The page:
I wouldn't want anyone else to go through this experience. So be weary of Meru Mountain Treks and Safaris and also of Celina Tours based in Arusha.

    Related to:
    • Camping
    • Safari
    • National/State Park

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  • elsadran's Profile Photo

    Zipper openers

    by elsadran Updated Jul 1, 2012

    3.5 out of 5 starsHelpfulness

    Unfortunately, although I liked Tanzanians very much there is a small part of them, especially young boys who have this bad habit.
    They come behind you very silently and wait for a chance to open your backpack . Sometimes they come in groups and while one of them is trying to attract your attention by selling you something or asking for something, one of the group comes behind you and does the “job”....You usually don't hear or feel anything.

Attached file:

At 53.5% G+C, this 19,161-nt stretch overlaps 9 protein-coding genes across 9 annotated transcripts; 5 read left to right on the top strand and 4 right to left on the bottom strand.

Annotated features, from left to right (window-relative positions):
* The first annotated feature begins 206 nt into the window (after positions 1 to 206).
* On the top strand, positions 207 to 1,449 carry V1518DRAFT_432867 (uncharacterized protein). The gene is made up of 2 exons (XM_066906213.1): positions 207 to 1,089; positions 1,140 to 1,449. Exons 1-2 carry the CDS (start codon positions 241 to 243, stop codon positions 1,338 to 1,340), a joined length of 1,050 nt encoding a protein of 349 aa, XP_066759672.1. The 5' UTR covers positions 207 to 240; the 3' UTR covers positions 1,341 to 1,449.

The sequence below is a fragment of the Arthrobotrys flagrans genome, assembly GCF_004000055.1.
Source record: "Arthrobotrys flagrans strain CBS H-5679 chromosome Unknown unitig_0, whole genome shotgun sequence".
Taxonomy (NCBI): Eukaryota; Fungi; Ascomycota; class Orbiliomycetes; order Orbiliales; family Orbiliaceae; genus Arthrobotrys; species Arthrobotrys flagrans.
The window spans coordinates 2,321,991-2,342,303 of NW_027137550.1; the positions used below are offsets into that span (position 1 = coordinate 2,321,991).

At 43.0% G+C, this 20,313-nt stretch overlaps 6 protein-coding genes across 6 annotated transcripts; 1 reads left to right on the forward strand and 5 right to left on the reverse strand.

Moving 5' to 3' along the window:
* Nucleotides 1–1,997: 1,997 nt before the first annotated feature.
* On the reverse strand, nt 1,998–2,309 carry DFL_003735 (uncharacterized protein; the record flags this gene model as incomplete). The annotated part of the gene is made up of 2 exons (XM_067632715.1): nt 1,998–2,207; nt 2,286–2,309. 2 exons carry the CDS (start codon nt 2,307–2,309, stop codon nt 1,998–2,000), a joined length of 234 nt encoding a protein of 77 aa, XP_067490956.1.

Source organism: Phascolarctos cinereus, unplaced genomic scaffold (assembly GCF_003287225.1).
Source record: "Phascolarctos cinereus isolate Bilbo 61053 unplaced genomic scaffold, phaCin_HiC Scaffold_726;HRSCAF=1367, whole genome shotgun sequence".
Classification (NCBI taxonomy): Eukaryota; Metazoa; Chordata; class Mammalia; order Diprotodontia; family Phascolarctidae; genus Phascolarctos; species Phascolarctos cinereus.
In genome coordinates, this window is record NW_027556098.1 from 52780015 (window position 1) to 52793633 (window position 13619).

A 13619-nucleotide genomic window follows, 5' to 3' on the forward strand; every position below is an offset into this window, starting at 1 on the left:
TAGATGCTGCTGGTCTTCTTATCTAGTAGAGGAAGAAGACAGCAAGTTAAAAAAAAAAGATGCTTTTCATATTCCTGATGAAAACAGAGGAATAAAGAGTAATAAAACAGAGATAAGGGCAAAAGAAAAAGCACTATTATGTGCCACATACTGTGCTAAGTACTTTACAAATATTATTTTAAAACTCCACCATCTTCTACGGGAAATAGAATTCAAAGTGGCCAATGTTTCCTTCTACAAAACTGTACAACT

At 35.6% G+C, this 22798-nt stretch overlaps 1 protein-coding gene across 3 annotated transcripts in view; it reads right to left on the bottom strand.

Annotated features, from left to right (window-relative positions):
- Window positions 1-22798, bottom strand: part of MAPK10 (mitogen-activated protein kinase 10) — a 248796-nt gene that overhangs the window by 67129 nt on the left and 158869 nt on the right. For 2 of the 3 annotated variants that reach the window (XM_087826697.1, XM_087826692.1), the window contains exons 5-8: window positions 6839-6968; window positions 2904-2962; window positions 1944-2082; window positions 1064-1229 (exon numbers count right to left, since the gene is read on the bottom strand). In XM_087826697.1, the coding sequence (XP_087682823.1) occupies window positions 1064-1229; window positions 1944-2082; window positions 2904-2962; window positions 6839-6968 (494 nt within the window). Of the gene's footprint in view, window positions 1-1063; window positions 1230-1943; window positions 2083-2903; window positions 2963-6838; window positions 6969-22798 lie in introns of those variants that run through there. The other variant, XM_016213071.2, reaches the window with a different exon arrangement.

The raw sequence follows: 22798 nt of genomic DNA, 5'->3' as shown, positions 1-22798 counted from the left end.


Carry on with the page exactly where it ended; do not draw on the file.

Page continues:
It happened to me once in Rwanda and once in Tanzania. Fortunately I heard the sound of the zipper opening maybe because I am always alert for situations like this...I reacted spontaneously and caught the thief by the arm , shouting at them to intimidate them.
    So when you have your day pack on your back, just keep away from groups of local people or else just keep it in front of you. Keep your money next to your body! Good luck!

    The monkey in the photo has just practiced this technique..ha.ha....he jumped on the table opened a bag and grabbed something to eat...!

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    Beware Frostbite If You're Climbing Kilimanjaro

    by Shari22 Written Mar 24, 2012

    3.5 out of 5 starsHelpfulness